The morning after is commonly associated with headaches, regrets and thoughts about what could have (or shouldn't have) been.
The morning after the Lions' 2012 season concluded is no different. There is pain, frustration, regret and plenty of blame.
Lots and lots of blame.
Much of that blame is likely to fall on the shoulders of one Jim Schwartz, and I can understand why: an eight-game losing streak to close the season, abject disappointment coming off a playoff year and a couple of poor decisions that come directly back to Schwartz himself.
There's plenty of reason to blame Schwartz for a disappointing season. And if that's the way it has to be, then fine. Blame Schwartz. Let him know a performance like this in his fourth season with the team is not acceptable.
And then tell him to do better next year.
See, I understand that there is about to be a whole lot of grumbling about firing Jim Schwartz as the mastermind behind the 2012 disappointment, which is why I am avoiding sports talk radio for the next few weeks.
But that's not what these Lions do, is it? It was the Millen-era Lions that fired their coaches after three or four seasons, causing a total re-shuffle of personnel and schemes. Surely we've learned a thing or two since then, right?
Surely we're not so spoiled that a poor showing by a young team the year after a playoff run is enough to sour us on the head coach that led the team out of 0-16?
I mean, I'm not saying that a one-and-done trip to the playoffs is enough to give Schwartz unlimited benefit of the doubt, but he deserves more than one bad season before taking the axe.
Let's look at this logically. If the Lions had fallen completely apart down the stretch, or if the locker room had imploded, or the team appeared to have quit on him, then we could reasonably assume that Schwartz had lost control of his team.
Coaches that lose control of their teams need to be fired. But arguably, the Lions have played a more controlled, more disciplined style of football this year than they did last year.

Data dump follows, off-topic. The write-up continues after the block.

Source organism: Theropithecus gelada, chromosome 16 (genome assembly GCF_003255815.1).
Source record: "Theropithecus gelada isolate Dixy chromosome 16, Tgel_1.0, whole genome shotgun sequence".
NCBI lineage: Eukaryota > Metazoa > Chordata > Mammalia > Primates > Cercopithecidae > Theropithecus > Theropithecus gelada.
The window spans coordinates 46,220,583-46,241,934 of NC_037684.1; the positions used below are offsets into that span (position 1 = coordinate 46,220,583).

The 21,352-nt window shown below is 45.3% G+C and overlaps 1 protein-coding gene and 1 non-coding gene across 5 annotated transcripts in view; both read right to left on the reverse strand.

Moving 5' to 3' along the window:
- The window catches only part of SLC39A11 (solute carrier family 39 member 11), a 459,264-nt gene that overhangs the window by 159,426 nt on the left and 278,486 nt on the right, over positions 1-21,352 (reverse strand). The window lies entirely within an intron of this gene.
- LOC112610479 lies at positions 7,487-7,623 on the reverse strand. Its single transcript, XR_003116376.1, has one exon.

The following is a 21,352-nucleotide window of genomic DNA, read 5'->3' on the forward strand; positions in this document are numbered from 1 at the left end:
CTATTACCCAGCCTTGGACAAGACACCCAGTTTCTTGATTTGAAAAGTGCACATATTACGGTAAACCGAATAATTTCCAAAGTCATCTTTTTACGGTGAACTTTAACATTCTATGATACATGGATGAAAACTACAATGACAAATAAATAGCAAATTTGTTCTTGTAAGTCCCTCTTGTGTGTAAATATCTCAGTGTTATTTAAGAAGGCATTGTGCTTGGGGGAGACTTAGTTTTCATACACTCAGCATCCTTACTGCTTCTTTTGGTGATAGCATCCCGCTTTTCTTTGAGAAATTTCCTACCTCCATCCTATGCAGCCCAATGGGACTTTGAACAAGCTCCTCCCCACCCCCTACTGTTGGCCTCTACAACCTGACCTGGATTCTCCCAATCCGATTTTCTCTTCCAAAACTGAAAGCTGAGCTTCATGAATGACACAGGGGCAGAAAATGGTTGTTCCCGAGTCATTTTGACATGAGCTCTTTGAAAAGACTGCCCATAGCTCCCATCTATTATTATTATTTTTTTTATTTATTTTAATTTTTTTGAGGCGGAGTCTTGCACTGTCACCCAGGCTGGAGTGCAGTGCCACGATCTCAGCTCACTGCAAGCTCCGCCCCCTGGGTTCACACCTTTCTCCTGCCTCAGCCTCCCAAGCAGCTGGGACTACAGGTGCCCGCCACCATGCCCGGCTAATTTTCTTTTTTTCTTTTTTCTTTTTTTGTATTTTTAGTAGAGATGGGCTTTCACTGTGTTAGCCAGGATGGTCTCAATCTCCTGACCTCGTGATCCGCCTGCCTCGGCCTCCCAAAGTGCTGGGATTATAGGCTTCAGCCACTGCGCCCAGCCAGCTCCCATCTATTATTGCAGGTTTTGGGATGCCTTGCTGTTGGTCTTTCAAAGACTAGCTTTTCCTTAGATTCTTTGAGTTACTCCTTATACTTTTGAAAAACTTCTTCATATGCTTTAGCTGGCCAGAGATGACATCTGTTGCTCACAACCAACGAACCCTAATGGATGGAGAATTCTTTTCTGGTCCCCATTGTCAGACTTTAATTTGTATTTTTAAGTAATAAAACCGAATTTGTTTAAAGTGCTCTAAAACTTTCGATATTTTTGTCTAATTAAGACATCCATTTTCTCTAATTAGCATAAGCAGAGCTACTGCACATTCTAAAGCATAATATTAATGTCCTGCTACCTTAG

Though the Lions (and Schwartz himself) have had a couple of big-mistake moments over the course of the season, personal fouls and post-play penalties are way down, and they've improved the team statistically in nearly every area over last year.
These are not changes typical of a team prepared to fire its head coach. These are changes typical of a team hitting its stride.
How much leeway should Jim Schwartz get?
Of course, the Lions didn't hit their stride this year. They lost a bunch of games and appeared to regress as a team. They lost a bunch of games, and never seemed to be able to come through in the clutch, which was a hallmark of the 2011 playoff team.
But realistically, do these things really, truly come back on the head coach? Is Schwartz responsible for dropped passes, a lower rate of turnovers, and the offense's inability to move the ball in close games?
Some of that, maybe. But to fire a head coach means to start from scratch. The new head coach installs his own system, his own assistants, his own players. Firing Schwartz means blowing it up and starting over from 2009.
Are these Lions so far gone that they need to start over from scratch, just one year after 10 wins and the playoffs?
To the rational mind that recognizes that setbacks are okay in the grand scheme of things, of course they're not.
So please, Lions management. Be rational about this. The Lions have kept coaches on board through more hopeless situations than this, with no signs of even marginal success.
So right after signing Schwartz to a contract extension, why would you oust the first guy to lead a Lions playoff run in over a decade, just a year after he did it?